发布时间:2020-10-25 05:38:15 |  所在栏目:亲子教育 |  阅读数:
More Effective Than Time-Out: Time-In"I can hear those readers unfamiliar with positive discipline saying: “How can you reward bad behavior? You’ve got to be kidding!” I understand your reaction because I had the same one. I changed my mind when I tried it and saw that it consistently decreases unacceptable behavior and helps prevent the child from repeating the same problems. My experience is that kids learn more about self-control using the Comfort Corner than they would after 100 Time Outs." - Peter Haiman, Ph.D.

Do you use Time-Outs? The New York Child Study Center now says that they don't work for many kids. Alfie Kohn takes this a step further, with a round-up of the research that shows time-outs are perceived by kids as punishment, and as such they have all the drawbacks of punishment. Bottom line, timeouts aren’t the best way to help kids want to cooperate or learn to regulate their emotions. There's more on that at the end of this article.

Luckily, you don’t need to use time-outs.There’s an alternative— Time-In!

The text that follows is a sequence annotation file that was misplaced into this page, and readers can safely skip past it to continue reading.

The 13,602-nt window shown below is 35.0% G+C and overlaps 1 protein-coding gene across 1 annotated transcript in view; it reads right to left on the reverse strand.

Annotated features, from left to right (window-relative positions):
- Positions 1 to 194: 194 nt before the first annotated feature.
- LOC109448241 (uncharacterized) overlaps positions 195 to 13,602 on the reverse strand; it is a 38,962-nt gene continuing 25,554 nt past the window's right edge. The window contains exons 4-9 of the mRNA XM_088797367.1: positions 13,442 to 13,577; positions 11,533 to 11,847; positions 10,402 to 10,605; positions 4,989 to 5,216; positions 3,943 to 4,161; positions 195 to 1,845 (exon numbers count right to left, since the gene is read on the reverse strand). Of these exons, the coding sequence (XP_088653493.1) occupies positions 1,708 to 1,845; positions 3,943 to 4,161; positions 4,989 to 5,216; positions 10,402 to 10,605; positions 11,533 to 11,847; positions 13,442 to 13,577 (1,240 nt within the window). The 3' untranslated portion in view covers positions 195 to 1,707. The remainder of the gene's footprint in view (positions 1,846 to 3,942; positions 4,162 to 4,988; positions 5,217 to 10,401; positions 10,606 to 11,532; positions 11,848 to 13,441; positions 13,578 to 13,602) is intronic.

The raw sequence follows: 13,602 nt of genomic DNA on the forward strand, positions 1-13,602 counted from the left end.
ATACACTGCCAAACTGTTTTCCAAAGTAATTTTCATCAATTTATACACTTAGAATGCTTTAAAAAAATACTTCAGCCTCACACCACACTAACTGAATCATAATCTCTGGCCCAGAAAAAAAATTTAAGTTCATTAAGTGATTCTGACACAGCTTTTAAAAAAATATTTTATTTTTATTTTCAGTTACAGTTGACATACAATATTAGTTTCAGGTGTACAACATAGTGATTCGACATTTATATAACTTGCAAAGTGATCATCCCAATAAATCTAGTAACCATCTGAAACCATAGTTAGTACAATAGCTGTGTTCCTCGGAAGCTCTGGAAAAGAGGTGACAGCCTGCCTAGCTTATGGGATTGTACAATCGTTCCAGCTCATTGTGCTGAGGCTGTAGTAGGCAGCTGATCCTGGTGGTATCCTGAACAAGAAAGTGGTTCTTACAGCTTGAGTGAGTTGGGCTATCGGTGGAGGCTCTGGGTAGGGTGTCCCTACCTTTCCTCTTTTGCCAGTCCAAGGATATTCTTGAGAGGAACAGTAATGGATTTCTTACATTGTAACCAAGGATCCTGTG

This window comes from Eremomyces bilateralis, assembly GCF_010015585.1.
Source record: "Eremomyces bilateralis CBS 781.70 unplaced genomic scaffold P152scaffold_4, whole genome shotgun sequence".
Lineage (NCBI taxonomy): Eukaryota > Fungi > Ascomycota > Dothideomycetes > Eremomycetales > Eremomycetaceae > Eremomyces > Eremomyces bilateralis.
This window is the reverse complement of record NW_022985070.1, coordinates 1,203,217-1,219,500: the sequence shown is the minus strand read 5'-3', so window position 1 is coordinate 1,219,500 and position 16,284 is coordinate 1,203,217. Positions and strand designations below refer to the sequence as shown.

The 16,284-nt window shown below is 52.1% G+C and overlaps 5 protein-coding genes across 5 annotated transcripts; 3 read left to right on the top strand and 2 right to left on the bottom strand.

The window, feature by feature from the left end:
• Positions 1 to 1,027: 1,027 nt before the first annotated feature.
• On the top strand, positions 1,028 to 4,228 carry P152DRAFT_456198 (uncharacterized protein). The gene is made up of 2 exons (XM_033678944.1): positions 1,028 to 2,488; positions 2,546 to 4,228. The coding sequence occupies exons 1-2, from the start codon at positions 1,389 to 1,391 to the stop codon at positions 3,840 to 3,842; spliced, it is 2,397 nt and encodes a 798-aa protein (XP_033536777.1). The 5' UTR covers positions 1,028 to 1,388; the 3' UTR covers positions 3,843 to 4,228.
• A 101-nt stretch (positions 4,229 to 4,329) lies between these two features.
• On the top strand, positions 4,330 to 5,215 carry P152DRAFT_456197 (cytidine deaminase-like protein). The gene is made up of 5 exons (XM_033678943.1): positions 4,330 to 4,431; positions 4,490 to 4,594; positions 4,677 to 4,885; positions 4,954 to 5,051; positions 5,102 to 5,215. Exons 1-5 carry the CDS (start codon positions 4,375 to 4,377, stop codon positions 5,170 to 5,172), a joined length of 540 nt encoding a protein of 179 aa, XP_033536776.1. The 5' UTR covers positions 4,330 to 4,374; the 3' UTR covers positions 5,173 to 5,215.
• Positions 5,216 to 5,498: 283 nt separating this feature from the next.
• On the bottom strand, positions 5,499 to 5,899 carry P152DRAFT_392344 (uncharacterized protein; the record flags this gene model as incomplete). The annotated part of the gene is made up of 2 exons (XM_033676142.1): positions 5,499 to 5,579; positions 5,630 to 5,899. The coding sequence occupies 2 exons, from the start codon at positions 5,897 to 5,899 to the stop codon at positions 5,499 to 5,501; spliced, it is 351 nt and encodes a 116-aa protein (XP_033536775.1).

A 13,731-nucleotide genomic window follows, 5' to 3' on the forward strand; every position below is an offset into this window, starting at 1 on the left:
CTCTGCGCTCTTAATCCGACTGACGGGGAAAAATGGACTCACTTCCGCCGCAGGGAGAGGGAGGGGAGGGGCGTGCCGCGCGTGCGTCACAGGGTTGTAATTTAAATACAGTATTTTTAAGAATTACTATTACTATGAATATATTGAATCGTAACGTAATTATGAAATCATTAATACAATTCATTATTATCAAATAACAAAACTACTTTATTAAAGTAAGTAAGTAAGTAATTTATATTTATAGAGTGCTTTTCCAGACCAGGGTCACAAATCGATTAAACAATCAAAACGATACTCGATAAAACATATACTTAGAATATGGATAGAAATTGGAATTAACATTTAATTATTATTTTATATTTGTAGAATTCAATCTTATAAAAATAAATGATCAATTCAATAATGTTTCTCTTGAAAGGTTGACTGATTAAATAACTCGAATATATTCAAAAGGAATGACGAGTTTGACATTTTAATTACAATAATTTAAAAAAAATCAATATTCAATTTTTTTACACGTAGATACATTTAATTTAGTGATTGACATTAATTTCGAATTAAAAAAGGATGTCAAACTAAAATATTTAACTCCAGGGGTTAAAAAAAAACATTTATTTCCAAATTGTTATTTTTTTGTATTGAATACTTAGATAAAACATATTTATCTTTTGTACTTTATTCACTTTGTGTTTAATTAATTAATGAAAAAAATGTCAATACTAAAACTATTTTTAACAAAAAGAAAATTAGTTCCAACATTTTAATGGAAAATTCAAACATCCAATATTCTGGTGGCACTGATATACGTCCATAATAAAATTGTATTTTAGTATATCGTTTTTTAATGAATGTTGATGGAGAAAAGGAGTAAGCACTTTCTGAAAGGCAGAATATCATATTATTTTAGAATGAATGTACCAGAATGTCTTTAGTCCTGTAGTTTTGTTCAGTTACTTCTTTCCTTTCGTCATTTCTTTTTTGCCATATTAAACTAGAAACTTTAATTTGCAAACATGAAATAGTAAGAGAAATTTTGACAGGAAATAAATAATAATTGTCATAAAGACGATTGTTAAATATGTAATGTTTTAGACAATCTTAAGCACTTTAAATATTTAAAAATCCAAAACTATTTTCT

Here’s how it works. Let's use an example where your daughter is acting cranky and belligerent. If possible, you intervene then, BEFORE she escalates. But you're busy, and you just keep hoping you can jolly her along. Finally, she throws her cup across the room. Should you send her to Time-Out?No.

Instead, you realize that this behavior is a red flag and take pre-emptive action to help her. If she could articulate what’s going on, she might say “Hey, Mom, Dad, I’m having a really hard time here. I woke up feeling grumpy. You ran out of my favorite cereal. You rushed me off to preschool, and it took a lot for me sit quietly so much of the day and follow directions. My friend told me I couldn’t come to her birthday party if I didn’t play the game her way. And then I finally get home and dinner isn’t even ready yet and that little brother you think is so cute is always on your lap, while you tell me to wait just a minute! I wonder if anyone around here even cares about me at all! Maybe you got a replacement because I’m just not good enough for you!”

Of course, she can’t say that. So she acts it out with her difficult behavior. Your child has been stuffing down fears and tears all day long, waiting for a safe chance to let them out. Now all those emotions are coming up, so she’s “acting (the feelings) out.”